Land, in particular biomass production from vegetation, affects both the source and sinks of CO2. When reporting LULUCF emissions, the long-term carbon stored in wood products is usually either not reported or not accounted for in models that simulate forest land use (Stehfest et al., 2019; Havlík et al., 2011; Braakhekke et al., 2019; Doelman et al., 2018, 2020; Humpenöder et al., 2018). As management of forests and different uses of harvested wood play a crucial role in the regulation of the concentration of atmospheric CO2, it is important to account for this pool when reporting LULUCF emissions (IPCC, 2019; Johnston and Radeloff, 2019; Böttcher and Reise, 2020; Zhang et al., 2020).
In MAgPIE, we account for gross land-use change emissions (i.e., land-use change emissions not including regrowth), emissions due to shifting agriculture (as part of gross land-use change emissions) based on historically observed deforestation driver rates from Curtis et al. (2018), regrowth in forests and on other land, and long-term carbon storage in wood products while also calculating the slow release of CO2 back into the atmosphere from these wood products due to decay (Fig. 9). Carbon stored in harvested wood products (HWPs) can affect national greenhouse gas (GHG) inventories, in which the production and end-use of HWPs play a key role (Johnston and Radeloff, 2019). We account for this long-term carbon storage in wood according to the guidance provided by the Intergovernmental Panel on Climate Change (IPCC) as defined in Eqs. (5a)–(5c) (IPCC, 2019):
where C is the carbon stock in industrial roundwood at the beginning of year t (in Mt C), k is the decay constant of first-order decomposition for industrial roundwood (yr−1) and takes a value of ln (2) half-life−1 of industrial roundwood (half-life is assumed to be 35 years here based on IPCC, 2019), “inflow” is the inflow to the non-decayed industrial roundwood pool during year t (Mt C yr−1), ΔC is the carbon stock change in the industrial roundwood pool during year t (Mt C yr−1), S is the domestically produced industrial roundwood in each region and f is the share of domestic stock for the production of a particular HWP. f values are taken from Johnston and Radeloff (2019). As carbon stored in HWPs is a function of timber demand, it is directly influenced by developments in socioeconomic factors including population, income and trade, akin to timber demand in MAgPIE. The calculation of the long-term carbon storage in harvested wood products is documented in Bodirsky et al. (2021).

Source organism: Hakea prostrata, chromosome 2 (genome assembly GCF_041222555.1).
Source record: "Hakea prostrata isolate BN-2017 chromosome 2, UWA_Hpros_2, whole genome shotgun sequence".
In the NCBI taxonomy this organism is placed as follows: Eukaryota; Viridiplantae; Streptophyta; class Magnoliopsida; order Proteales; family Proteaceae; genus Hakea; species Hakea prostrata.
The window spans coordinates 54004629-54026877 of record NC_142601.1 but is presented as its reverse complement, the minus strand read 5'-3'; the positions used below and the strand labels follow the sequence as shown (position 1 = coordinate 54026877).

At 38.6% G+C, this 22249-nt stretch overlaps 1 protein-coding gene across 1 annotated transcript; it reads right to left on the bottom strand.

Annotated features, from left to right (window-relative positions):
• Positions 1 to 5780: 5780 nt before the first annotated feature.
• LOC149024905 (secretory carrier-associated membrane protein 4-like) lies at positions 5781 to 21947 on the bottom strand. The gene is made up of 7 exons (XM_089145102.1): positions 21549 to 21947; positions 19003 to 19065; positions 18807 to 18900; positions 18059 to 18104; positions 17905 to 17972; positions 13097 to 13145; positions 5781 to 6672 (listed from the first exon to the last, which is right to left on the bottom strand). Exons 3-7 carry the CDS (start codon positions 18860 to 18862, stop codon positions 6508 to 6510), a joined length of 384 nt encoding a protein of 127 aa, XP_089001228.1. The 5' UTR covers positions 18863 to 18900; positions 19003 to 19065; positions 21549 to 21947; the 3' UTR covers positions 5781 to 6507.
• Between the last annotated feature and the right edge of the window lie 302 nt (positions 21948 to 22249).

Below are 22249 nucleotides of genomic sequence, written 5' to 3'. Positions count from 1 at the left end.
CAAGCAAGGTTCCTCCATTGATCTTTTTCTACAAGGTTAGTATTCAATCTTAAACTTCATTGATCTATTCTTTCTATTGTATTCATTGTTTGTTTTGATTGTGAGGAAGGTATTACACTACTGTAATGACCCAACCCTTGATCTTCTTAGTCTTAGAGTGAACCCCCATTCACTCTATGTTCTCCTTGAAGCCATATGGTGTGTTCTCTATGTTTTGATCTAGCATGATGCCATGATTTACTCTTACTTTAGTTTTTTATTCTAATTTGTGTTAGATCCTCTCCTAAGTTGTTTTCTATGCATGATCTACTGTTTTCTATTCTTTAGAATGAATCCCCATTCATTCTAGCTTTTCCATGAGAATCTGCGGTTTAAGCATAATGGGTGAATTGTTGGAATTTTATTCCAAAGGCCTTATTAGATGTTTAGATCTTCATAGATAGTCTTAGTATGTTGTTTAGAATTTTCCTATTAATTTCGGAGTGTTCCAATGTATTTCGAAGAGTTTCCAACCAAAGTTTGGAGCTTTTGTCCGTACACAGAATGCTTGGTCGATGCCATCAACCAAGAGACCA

3.1 Global land-use change
In MAgPIE, once natural forests are harvested, the area can be converted to either agricultural land or timber plantations if such expansions are necessary. In the default scenario, we observe that agricultural land (cropland and pasture land) increases by 731 Mha in 1995–2100, mainly at the expense of forests. A smaller increase is seen in the forestry scenario where agricultural land increases by 649 Mha at the expense of forests and other land, indicating that more cropland intensification takes place when timber production is included. Timber plantation area increases by 171 Mha in the forestry scenario to satisfy a considerable portion of industrial roundwood and wood fuel demand from plantations, given the increasing timber demand due to income and population growth. Primary and secondary forest area declines by 422 and 377 Mha, respectively, between 1995 and 2100 due to the expansion of cropland and timber plantations in the forestry scenario. Other land area decreases by 255 Mha between 1995 and 2100 in the forestry scenario (compared with 468 Mha in the default scenario).